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Scarlet110

Bibliomaniac Scarlet

I came here to keep in touch with all my friends who left GR after the censorship debacle. I read a little of every genre. I co-blog at Musings of a Bibliomaniac.

Currently reading

Burial Rites
Hannah Kent
The Girl Who Circumnavigated Fairyland in a Ship of Her Own Making
Ana Juan, Catherynne M. Valente
Complete Stories and Poems of Edgar Allan Poe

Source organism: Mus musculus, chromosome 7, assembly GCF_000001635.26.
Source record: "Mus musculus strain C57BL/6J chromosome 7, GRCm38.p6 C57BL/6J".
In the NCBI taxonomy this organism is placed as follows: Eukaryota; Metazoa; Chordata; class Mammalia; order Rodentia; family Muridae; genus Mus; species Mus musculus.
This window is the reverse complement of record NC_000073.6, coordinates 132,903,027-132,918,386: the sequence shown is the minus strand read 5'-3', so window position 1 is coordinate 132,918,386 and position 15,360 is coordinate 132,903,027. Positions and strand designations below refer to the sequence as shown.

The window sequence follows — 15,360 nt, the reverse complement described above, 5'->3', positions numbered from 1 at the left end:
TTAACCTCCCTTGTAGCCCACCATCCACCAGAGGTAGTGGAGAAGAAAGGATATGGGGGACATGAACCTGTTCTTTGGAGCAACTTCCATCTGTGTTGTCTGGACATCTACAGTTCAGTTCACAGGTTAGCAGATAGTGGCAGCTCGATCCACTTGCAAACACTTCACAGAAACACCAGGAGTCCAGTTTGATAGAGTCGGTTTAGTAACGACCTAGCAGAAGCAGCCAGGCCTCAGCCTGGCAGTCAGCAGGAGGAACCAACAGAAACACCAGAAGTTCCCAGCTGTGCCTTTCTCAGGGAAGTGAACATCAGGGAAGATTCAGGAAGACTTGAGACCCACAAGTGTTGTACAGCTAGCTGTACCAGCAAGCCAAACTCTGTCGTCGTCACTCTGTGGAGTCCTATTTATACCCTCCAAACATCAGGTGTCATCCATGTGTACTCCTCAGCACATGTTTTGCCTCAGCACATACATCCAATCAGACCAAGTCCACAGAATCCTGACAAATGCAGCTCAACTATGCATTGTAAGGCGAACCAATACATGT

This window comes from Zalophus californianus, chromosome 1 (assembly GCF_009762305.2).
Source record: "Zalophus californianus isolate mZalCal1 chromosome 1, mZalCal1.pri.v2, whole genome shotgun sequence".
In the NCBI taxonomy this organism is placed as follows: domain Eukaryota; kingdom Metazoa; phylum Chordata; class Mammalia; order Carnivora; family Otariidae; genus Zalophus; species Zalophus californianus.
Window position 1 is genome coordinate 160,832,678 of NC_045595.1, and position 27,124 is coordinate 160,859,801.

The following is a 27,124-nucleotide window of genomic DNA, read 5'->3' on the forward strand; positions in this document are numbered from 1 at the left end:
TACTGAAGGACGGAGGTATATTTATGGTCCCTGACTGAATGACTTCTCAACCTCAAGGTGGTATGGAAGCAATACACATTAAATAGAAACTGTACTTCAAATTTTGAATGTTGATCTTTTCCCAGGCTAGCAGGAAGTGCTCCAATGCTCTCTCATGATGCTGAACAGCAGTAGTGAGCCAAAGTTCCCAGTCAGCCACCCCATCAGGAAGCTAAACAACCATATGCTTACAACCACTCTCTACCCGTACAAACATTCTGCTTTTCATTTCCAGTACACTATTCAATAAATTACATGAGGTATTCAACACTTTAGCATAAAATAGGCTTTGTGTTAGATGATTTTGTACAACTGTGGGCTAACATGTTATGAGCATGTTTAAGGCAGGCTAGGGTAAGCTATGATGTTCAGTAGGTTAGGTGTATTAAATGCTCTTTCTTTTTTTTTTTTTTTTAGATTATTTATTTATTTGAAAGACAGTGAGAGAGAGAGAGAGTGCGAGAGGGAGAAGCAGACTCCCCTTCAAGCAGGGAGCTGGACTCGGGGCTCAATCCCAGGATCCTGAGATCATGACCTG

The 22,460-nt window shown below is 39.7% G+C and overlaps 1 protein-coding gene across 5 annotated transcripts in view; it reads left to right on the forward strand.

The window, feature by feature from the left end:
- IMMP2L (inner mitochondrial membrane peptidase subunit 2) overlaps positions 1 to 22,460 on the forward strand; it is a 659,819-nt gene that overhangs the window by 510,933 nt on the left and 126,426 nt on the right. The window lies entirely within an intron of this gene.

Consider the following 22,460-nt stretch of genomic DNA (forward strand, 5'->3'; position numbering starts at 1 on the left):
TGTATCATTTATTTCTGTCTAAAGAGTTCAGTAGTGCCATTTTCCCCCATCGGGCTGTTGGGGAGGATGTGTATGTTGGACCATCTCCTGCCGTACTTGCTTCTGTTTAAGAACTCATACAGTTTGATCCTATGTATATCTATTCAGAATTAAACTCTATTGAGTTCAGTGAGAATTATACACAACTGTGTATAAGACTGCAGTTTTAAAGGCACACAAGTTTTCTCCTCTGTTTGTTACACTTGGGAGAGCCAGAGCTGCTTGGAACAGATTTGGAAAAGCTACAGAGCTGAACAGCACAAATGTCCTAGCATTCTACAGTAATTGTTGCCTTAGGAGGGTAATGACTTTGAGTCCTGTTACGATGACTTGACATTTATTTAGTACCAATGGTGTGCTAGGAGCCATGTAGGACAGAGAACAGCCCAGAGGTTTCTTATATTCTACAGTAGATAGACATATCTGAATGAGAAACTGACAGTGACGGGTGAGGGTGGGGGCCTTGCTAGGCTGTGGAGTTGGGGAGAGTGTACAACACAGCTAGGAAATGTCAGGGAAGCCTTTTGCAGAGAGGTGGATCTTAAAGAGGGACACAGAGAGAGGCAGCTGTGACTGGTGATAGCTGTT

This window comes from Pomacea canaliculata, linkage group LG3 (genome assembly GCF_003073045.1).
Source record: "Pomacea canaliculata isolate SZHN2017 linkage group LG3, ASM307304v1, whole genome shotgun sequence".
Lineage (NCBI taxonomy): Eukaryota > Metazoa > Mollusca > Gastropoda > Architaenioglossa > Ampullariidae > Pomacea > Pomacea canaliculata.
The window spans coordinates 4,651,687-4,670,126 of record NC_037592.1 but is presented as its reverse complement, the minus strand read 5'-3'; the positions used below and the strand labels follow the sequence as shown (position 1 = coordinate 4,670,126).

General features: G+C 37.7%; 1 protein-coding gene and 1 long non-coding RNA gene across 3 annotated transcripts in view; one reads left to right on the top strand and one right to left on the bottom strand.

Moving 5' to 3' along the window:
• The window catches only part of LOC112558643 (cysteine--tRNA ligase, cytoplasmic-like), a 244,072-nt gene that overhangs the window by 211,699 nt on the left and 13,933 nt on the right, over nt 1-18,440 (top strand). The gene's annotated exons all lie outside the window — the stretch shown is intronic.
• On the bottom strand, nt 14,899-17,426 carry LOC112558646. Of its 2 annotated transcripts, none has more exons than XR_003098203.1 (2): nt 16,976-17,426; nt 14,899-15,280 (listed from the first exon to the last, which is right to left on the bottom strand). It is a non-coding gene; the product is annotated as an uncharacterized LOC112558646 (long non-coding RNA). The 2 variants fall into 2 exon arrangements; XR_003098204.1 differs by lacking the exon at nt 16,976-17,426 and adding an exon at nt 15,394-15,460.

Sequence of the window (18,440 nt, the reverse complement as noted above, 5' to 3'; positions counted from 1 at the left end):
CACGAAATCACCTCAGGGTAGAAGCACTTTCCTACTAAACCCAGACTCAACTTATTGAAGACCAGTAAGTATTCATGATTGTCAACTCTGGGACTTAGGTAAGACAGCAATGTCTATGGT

Teeth - Hannah Moskowitz -----Immediate Reaction-----Teeth is brilliant in many ways. I know, because I'm struggling to hold back tears even as I write this, and a part of me wishes this were a fairy-tale so that everyone could ride off or sail away into the sunset together.But Teeth is not a fairy-tale. And while I see the brilliance of this book, I simply couldn't connect with it enough to actually let the awesomeness sink in.I guess this is one of those it's-not-you-it's-me incidents. Maybe Teeth is the kind of book that gets better upon a re-read.I need to think this over.-----Full Review-----I’m pretty sure there’s never been a book like Teeth in YA, and I say that not only for the strangeness of its vision, but also for its unusual maturity. Enveloped in magic, Teeth is a story about love, responsibility and sexual identity, where even seemingly innocent things (like magic healing fish) have a dark underside to them.Rudy, a lonely boy on a mysterious island, strikes up an unusual friendship (or something more) with a merboy called Teeth, who’s just as lonely and lost as Rudy. It’s a relationship that’s precariously balanced on the cliff-edge of responsibility, because each must risk the others’ family to save his own. Rudy needs the healing Enki Fish to cure his sick brother Dylan; Teeth wants to save his fellow fish brethren from death at the hands of fishermen.You don’t have to read the book to see the potential in that concept. It’s amazing, original, full of promise – and having read Gone, Gone, Gone, I believed Moskowitz could pull it off. She does actually, for the most part. Teeth and Rudy’s relationship forms the crux of the story and while it may take some getting used to, I don’t think Moskowitz could have done it any better. It’s understated, subtle and as real as any human-fish bond could possibly get."It’s not fair, you know?”“I know.”“You’ve saved me way more times than I’ve saved you.”Oh. “You tend to get yourself in more shit than I do.”“Not a good friendship.”“Well. We’re not exactly friends.”As much as I loved the central idea of the book, there were times when I completely disconnected from it. Like when you’re talking on the phone and the network’s down so the voice at the other end keeps breaking now and again. Something like that. The whole picture was brilliant-weird and I loved it, but there were all these tiny details or ‘um, what?’ moments in between that were just weird-weird and lost on me.Teeth’s back-story was a major ‘um, what?’ moment for me. I realize that magic realism is a genre that often requires you to suspend logic and reason but the woman-raped-by-a-fish story was too whacked-out to get my head around. Another ‘um, what?’ situation was the one concerning Teeth and the fishermen. I’m not even sure what I feel about that – I’m utterly conflicted. Is humans-raping-a-fish meant to be a metaphor for something?? Rape is a serious issue even if the thing in question is a mythical half-fish person. Teeth could have gotten away but he didn’t, and I can’t quite swallow the explanation for that. The more I think about it, the more confused I get.Coming to characters, Rudy and Teeth were brilliant but I wish some of the secondary characters had a bigger role to play – especially Fiona and Ms. Delaney. Judging from the way things were in the first half, I thought these characters were all leading somewhere but they’re mainly absent in the second half.The writing is unstructured and effortless. The word-phrasing feels almost accidental and this lack of technical precision works very well in the context of the book.Overall, I feel Teeth is a very brave attempt on Moskowitz' part. Not many YA authors would dare tread on such a delicate and dark territory. My problems with this book don't have anything to do with what Moskowitz did or didn't do right - it's just that I don't love the genius of it even though I recognize it.3.5